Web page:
Those with comparatively small farms will find miniature cattle to be ideal. This is because they tend to be an easy and safe alternative to conventional cattle and make for terrific grass-fed and organic beef products.
A single such animal, once butchered, will provide a convenient volume of meat to suit a smaller family, and it will also offer more of the high-quality cuts people usually desire. A so-called “mini cow” has the potential to keep a four-member family fed for up to six months. Mini milking cows are great for those who prefer cow’s milk and want to drink organically produced milk that is free from hormones.
These small cows have a size range at three years from roughly three feet in height to about four feet. This represents approximately one-half to about one-third of a typical cow’s size.
Because they are classified as herd animals, two to three acres of property could handle several mini cows. This type of livestock has a feed efficiency that is 25-30 percent greater than conventionally-sized cows. Mini cows and traditional cows have an identical gestation period of roughly 285 days.
The increasing popularity of hobby and homestead farming has caused the population of mini cattle to grow, though they still represent a very small portion of the overall cattle tally in the United States. These breeds are well-loved in pastoral regions of developing countries and for a long time they were popular among the peasant farming ranks in Britain.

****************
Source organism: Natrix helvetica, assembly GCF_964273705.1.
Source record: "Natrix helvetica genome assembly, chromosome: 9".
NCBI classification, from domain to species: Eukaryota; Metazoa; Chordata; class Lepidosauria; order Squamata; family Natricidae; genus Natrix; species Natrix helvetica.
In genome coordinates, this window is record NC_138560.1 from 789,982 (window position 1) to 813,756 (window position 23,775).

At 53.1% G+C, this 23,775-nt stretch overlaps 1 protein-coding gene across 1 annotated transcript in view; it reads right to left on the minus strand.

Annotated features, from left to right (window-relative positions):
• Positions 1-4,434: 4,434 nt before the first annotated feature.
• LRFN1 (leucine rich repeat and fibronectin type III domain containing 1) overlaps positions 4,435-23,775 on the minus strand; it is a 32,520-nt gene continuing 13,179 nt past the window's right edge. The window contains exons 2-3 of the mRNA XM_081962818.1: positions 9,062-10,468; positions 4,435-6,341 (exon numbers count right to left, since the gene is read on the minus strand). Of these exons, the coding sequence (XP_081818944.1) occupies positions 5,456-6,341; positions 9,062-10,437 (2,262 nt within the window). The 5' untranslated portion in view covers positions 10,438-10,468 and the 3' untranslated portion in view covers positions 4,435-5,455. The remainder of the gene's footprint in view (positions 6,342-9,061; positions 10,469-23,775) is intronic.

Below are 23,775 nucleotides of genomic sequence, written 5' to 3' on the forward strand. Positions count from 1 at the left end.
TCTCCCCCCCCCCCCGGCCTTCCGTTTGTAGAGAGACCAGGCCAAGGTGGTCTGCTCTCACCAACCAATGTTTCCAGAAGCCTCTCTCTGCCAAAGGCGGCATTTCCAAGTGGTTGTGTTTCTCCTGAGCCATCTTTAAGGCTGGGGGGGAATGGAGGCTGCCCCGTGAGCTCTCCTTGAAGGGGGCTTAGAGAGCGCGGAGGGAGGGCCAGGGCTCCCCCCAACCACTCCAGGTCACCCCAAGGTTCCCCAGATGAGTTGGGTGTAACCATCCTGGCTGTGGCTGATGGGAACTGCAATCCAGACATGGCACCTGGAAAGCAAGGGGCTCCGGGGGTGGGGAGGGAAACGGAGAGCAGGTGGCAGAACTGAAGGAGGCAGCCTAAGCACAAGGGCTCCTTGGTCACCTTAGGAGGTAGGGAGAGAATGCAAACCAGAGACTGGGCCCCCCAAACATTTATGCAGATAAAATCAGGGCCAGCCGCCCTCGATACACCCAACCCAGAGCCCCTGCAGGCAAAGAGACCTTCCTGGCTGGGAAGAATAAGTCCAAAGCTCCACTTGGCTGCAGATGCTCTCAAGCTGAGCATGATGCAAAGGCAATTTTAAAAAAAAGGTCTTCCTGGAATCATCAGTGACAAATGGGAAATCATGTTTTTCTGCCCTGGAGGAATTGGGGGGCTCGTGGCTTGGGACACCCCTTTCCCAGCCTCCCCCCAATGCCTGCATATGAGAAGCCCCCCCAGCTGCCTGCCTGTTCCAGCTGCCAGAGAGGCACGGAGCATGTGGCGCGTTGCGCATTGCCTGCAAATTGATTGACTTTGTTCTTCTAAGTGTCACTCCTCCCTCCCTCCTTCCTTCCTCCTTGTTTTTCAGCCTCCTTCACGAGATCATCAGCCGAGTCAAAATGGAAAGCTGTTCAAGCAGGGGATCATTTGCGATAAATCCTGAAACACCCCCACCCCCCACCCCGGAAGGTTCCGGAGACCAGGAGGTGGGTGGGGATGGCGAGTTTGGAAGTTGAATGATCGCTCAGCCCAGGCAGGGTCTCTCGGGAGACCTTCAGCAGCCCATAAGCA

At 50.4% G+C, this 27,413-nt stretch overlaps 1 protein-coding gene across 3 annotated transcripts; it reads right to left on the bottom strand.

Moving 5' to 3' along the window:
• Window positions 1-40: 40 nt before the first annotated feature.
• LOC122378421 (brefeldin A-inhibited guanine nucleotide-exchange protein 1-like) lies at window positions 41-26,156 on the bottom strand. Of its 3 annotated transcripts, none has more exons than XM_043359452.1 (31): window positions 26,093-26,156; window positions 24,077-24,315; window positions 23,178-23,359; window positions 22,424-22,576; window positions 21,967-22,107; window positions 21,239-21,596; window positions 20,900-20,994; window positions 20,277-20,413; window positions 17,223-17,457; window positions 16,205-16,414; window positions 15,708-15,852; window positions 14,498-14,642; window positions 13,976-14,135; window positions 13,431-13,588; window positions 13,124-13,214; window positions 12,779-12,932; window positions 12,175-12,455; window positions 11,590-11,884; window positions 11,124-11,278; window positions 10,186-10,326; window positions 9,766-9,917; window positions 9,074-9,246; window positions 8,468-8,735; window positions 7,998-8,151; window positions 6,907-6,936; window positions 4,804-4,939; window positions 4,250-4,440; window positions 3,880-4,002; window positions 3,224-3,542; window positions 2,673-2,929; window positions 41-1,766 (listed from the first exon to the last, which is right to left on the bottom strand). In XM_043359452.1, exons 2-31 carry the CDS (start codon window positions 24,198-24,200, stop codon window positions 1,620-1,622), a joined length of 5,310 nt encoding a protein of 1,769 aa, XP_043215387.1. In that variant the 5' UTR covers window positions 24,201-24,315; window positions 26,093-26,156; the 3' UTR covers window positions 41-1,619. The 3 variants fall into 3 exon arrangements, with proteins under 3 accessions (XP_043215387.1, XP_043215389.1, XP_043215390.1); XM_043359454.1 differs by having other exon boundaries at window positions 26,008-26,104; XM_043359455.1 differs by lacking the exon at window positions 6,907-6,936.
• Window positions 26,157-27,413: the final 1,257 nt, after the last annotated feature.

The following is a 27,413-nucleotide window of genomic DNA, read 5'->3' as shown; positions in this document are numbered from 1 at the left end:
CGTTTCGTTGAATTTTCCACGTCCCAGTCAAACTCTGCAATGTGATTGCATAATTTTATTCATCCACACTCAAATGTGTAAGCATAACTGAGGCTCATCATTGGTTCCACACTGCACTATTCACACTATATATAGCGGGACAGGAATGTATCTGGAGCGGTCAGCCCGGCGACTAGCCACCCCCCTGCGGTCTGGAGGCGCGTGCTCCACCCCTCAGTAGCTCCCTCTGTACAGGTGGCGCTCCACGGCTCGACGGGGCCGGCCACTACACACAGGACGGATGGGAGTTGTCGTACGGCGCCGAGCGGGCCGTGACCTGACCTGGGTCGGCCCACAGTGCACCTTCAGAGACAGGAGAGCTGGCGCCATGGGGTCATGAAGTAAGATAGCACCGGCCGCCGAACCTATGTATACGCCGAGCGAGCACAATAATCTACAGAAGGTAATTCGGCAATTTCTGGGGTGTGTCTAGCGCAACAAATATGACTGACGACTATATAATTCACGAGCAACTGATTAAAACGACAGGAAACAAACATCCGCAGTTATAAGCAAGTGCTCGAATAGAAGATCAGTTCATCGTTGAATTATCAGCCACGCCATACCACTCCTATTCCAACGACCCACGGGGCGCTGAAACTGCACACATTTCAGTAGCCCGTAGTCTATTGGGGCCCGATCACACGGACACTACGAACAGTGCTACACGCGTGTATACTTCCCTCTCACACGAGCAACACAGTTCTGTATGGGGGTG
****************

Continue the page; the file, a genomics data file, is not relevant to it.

The cost of a mini cow is generally between $500 and $12,000 American dollars, with certain rare specimens costing upwards of $30,000. These days, over 20 breeds of mini cows exist, and the common varieties are generally much more affordable. It is often said that mini cows produce the “green” type of red meat.
These cattle have origins in Scotland and are known as especially hardy, yet friendly animals. These are also the oldest polled type of cows on the planet and are available in numerous colors, though black is most frequently seen. The double-layered hair they boast offers them great flexibility when it comes to climate. Their status as non-selective in their grazing habits allows them to be housed together with sheep. These cows are terrific with regard to milk production being that they are great mothers.
This is a breed with origins in Ireland. These cows are typically half of a conventional Hereford’s size. A fully-grown cow will have a weight of roughly 600-700, with matured bulls weighing in at about 1,000 pounds. These cows come in a range of solid hues, with black most common. They also have horns. The Dexter breed is great for producing milk at levels of between 2 and 2.5 gallons daily, and they also produce lots of meat. They may also be used as oxen. Lots of mini cow breeds are the result of breeding Dexters with other varieties.